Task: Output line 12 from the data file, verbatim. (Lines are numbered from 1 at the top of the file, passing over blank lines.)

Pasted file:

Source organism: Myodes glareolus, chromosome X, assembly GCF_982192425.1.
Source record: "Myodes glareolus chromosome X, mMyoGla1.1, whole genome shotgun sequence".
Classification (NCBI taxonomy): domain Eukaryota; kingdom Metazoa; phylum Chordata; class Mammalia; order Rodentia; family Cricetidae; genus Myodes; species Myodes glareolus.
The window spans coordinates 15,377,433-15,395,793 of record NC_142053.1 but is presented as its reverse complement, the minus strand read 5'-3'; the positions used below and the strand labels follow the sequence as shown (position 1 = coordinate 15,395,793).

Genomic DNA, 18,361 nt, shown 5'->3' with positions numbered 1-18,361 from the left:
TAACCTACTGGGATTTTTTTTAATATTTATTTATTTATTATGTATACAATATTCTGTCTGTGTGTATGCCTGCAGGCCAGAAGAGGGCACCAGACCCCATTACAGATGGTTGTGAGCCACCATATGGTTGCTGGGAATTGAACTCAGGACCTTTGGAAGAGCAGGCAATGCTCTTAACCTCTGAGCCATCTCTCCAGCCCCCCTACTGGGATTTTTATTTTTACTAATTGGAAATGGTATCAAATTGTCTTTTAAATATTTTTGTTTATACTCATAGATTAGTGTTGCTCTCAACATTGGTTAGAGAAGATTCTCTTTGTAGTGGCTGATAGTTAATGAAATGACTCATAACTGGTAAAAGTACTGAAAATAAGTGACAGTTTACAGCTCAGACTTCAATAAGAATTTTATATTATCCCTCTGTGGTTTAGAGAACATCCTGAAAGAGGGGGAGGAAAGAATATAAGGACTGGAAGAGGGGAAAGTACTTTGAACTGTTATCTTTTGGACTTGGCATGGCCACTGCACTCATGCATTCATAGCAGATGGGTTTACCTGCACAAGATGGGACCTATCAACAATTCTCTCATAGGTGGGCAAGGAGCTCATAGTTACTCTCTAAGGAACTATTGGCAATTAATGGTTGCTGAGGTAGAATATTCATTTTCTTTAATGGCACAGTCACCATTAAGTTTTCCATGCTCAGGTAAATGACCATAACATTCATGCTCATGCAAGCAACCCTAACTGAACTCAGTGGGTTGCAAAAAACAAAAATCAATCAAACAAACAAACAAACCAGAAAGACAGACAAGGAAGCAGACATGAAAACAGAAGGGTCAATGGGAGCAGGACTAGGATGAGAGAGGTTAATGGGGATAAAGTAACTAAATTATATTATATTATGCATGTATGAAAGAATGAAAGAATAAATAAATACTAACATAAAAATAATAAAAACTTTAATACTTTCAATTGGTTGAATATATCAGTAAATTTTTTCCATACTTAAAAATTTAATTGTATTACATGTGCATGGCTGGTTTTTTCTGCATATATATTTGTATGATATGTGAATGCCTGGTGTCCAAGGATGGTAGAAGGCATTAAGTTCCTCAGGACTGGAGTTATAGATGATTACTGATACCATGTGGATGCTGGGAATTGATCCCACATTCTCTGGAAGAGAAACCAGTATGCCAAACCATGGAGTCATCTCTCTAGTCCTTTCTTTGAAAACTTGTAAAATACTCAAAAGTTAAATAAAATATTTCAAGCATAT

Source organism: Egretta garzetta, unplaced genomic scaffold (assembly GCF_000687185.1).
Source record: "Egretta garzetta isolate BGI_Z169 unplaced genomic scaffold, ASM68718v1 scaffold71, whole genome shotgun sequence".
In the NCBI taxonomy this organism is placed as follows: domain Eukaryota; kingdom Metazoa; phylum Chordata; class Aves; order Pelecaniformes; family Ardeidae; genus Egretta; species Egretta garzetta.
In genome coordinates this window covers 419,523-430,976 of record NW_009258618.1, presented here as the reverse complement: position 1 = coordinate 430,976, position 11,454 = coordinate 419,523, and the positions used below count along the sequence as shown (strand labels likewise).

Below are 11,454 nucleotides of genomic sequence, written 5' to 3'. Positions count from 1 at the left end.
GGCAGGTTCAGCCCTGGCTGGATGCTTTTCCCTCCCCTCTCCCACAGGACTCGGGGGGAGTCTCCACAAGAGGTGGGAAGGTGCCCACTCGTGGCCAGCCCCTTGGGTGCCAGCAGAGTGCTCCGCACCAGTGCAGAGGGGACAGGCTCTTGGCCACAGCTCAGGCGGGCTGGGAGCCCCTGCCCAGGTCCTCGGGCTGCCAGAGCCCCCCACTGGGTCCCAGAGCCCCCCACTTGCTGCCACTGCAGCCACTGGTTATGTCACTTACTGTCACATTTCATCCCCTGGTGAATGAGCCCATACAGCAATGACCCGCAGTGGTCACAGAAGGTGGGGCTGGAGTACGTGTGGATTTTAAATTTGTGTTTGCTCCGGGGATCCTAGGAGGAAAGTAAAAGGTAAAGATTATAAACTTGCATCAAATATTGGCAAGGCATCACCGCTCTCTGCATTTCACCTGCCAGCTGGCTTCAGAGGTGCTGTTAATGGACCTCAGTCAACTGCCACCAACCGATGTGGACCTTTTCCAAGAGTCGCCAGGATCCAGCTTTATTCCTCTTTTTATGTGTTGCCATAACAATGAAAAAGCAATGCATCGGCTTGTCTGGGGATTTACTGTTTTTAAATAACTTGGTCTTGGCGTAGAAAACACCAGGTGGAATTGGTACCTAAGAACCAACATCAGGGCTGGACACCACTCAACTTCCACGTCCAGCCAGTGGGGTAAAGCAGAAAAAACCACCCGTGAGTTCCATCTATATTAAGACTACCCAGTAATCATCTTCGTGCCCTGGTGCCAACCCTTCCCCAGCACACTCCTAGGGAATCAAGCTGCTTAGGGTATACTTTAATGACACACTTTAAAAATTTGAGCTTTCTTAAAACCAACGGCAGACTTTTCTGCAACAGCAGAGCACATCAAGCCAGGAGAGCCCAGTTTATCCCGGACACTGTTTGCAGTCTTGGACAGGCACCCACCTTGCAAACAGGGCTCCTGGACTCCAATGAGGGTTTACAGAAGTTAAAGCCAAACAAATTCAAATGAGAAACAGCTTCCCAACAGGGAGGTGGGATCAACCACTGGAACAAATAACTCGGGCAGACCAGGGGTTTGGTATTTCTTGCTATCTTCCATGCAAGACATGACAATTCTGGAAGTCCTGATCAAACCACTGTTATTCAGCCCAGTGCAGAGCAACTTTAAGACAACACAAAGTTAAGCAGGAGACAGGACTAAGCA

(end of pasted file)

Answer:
GGCAGGTTCAGCCCTGGCTGGATGCTTTTCCCTCCCCTCTCCCACAGGACTCGGGGGGAGTCTCCACAAGAGGTGGGAAGGTGCCCACTCGTGGCCAGCCCCTTGGGTGCCAGCAGAGTGCTCCGCACCAGTGCAGAGGGGACAGGCTCTTGGCCACAGCTCAGGCGGGCTGGGAGCCCCTGCCCAGGTCCTCGGGCTGCCAGAGCCCCCCACTGGGTCCCAGAGCCCCCCACTTGCTGCCACTGCAGCCACTGGTTATGTCACTTACTGTCACATTTCATCCCCTGGTGAATGAGCCCATACAGCAATGACCCGCAGTGGTCACAGAAGGTGGGGCTGGAGTACGTGTGGATTTTAAATTTGTGTTTGCTCCGGGGATCCTAGGAGGAAAGTAAAAGGTAAAGATTATAAACTTGCATCAAATATTGGCAAGGCATCACCGCTCTCTGCATTTCACCTGCCAGCTGGCTTCAGAGGTGCTGTTAATGGACCTCAGTCAACTGCCACCAACCGATGTGGACCTTTTCCAAGAGTCGCCAGGATCCAGCTTTATTCCTCTTTTTATGTGTTGCCATAACAATGAAAAAGCAATGCATCGGCTTGTCTGGGGATTTACTGTTTTTAAATAACTTGGTCTTGGCGTAGAAAACACCAGGTGGAATTGGTACCTAAGAACCAACATCAGGGCTGGACACCACTCAACTTCCACGTCCAGCCAGTGGGGTAAAGCAGAAAAAACCACCCGTGAGTTCCATCTATATTAAGACTACCCAGTAATCATCTTCGTGCCCTGGTGCCAACCCTTCCCCAGCACACTCCTAGGGAATCAAGCTGCTTAGGGTATACTTTAATGACACACTTTAAAAATTTGAGCTTTCTTAAAACCAACGGCAGACTTTTCTGCAACAGCAGAGCACATCAAGCCAGGAGAGCCCAGTTTATCCCGGACACTGTTTGCAGTCTTGGACAGGCACCCACCTTGCAAACAGGGCTCCTGGACTCCAATGAGGGTTTACAGAAGTTAAAGCCAAACAAATTCAAATGAGAAACAGCTTCCCAACAGGGAGGTGGGATCAACCACTGGAACAAATAACTCGGGCAGACCAGGGGTTTGGTATTTCTTGCTATCTTCCATGCAAGACATGACAATTCTGGAAGTCCTGATCAAACCACTGTTATTCAGCCCAGTGCAGAGCAACTTTAAGACAACACAAAGTTAAGCAGGAGACAGGACTAAGCA